Plastic Surgery Enhances Your Appearance but has Its Limits
While plastic surgery has the potential to make patients happier with their appearance, and even boost their self-esteem, it won’t necessarily address emotional or underlying psychological issues. While it may boost someone’s confidence as a result of an improved appearance, if there are deep-seated psychological issues, the procedure itself can only do so much to try to counter or erase the patient’s negative feelings about him or herself. Likewise, if a patient’s expectations are unrealistic, they will likely be dissatisfied and may even resent having undergone the procedure in the first place.
Not every patient is a good candidate for plastic surgery. Most ethical plastic surgeons will encourage prospective patients to refrain from undergoing a particular procedure if in the physician’s mind the patient wouldn’t benefit from the procedure, is a poor medical risk, or has unrealistic motivations and expectations.
Board-certified plastic surgeons work to educate patients about what is realistic and what isn’t, what can or can’t be achieved, and the benefits and the risks involved with any aesthetic procedure. Plastic surgery may not make you look 15 years younger, but it can minimize the signs of aging. Plastic surgery can change the appearance of a feature you are simply not thrilled with, be it a large nose, small breasts or excess skin/fat in any particular area – but it is not designed to transform you into an entirely different human being. Accordingly, if your doctor promises results that sound too good to be true, that should raise a red flag. Further, you generally can’t get dramatic results from minor procedures and anyone promising otherwise should raise red flags. In the appropriate patient, a combination of surgical and nonsurgical procedures will often produce a better result than either option alone.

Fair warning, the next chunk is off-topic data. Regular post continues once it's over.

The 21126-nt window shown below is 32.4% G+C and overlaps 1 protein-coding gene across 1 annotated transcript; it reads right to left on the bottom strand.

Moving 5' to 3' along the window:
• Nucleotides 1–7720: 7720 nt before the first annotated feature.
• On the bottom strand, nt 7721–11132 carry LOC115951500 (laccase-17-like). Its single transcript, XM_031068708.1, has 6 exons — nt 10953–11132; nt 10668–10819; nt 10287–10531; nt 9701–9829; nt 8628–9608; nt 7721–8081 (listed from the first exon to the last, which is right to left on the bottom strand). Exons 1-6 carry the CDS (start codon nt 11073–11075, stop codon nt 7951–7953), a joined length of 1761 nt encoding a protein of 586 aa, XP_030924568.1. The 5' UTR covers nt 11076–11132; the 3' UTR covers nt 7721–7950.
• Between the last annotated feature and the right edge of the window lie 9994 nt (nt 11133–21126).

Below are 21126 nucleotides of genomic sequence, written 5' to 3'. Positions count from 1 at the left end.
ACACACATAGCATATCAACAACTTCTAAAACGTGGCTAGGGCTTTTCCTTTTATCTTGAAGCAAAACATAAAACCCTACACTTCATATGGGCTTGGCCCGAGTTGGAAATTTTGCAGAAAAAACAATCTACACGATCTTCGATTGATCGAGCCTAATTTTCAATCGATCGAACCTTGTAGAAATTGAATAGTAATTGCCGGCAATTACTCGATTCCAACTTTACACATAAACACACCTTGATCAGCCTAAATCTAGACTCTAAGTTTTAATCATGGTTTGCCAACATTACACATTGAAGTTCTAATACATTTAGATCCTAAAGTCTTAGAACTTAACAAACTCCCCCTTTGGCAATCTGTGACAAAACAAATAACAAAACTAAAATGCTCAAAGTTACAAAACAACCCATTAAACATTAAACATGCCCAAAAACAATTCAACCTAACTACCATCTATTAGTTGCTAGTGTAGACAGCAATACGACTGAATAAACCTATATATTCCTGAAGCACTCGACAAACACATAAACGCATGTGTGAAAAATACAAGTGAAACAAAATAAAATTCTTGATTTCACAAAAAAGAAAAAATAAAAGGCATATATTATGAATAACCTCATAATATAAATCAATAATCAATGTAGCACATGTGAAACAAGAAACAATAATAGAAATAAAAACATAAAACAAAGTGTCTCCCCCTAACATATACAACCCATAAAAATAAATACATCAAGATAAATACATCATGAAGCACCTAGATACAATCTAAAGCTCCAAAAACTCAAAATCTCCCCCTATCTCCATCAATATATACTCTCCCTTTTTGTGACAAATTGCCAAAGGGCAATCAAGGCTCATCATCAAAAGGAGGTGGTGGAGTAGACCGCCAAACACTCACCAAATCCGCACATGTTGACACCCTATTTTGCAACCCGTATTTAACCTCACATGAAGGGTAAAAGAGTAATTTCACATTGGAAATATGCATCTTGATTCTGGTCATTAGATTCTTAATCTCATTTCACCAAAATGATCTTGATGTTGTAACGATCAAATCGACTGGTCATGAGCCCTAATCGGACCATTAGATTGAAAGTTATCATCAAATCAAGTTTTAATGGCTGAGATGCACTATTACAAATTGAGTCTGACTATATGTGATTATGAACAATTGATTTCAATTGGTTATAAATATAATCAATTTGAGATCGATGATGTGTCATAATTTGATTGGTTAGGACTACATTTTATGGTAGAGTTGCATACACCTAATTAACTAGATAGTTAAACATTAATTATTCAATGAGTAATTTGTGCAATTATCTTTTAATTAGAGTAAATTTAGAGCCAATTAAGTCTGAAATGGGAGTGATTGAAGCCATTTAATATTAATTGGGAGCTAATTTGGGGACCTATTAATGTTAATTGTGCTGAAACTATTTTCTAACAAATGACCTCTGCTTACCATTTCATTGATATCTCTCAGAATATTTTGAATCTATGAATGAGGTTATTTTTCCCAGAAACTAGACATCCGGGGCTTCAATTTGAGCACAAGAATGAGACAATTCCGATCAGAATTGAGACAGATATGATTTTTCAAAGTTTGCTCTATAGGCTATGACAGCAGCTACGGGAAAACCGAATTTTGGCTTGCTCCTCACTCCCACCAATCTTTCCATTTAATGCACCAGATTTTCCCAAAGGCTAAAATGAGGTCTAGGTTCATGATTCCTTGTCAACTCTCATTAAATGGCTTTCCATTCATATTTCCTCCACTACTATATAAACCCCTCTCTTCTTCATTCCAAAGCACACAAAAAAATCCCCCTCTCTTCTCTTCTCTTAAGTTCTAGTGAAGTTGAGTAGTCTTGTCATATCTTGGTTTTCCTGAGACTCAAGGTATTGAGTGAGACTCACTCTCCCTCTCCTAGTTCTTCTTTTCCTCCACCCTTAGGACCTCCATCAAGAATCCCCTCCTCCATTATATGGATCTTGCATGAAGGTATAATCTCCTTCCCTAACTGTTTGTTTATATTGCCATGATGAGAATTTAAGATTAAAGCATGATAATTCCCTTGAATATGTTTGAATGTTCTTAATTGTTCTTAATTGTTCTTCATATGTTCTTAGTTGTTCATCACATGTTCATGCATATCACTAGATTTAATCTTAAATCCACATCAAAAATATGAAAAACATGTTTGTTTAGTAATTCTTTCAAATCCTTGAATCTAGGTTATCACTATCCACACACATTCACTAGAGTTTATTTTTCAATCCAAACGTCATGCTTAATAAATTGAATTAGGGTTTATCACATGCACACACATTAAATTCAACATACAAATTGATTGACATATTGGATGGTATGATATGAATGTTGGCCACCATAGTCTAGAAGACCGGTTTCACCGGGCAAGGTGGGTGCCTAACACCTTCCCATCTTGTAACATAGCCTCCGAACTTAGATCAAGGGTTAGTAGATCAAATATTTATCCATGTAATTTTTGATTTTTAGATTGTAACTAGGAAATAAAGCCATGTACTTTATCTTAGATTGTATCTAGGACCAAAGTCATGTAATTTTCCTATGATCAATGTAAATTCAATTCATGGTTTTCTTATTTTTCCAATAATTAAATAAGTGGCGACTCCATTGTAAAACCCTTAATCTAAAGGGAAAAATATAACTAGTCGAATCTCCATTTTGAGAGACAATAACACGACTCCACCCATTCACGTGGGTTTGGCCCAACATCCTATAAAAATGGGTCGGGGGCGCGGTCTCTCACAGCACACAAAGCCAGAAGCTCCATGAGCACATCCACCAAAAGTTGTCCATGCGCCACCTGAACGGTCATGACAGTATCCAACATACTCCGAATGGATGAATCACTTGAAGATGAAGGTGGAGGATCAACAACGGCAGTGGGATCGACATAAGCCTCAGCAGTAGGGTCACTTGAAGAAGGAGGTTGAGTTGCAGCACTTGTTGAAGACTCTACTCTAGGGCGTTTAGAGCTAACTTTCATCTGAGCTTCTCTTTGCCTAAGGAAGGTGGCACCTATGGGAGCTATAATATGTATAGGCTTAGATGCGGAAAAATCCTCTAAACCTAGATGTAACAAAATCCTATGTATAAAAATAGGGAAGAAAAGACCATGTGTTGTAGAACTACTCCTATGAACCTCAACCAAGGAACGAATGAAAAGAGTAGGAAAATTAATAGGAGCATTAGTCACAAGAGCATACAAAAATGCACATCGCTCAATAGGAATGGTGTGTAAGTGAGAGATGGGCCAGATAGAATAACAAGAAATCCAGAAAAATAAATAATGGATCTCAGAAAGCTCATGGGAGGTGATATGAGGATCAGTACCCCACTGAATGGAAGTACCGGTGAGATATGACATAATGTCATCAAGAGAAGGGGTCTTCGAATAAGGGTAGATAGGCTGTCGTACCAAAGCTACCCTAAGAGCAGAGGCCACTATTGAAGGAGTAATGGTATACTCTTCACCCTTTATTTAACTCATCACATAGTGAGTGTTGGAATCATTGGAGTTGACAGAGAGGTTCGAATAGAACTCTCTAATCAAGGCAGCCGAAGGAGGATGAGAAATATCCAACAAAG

It is important to note that nonsurgical procedures don’t produce the same result as their surgical counterparts. For instance a nonsurgical procedure such as CoolSculpting, and Venus Freeze, or Vanquish will remove small pockets of fat but won’t produce the more dramatic results as liposuction, so patients should not expect the same outcome.
Results of a procedure also depend on several factors such as a person’s anatomy, genetics, general health, the skill of the surgeon, and the patient’s willingness to follow directions - especially during recovery.
Patients often come in with pictures of people whose features they want replicated on them. This is simply not realistic. Having plastic surgery is not going to give you Scarlett Johansson’s nose or Heidi Klum’s figure. What you’ll get is an improved version of what you’ve already got.
Beware of procedures that are marketed as providing a huge improvement with no downside and no recovery time - because that is entirely unrealistic. Like any other surgery, plastic surgery procedures, including non-invasive procedures, are still medical procedures and come with risks. Laser procedures for instance, have the potential to burn the skin or leave it permanently pigmented. The risks associated with any procedure are generally lessened if the procedure is performed by a plastic surgeon certified by the American Board of Plastic Surgery or the Royal College of Physicians and Surgeons of Canada.
An ideal candidate for a plastic surgery procedure is someone who is in general good medical health, wants natural results, and is doing the procedure for their own motivation not someone else’s.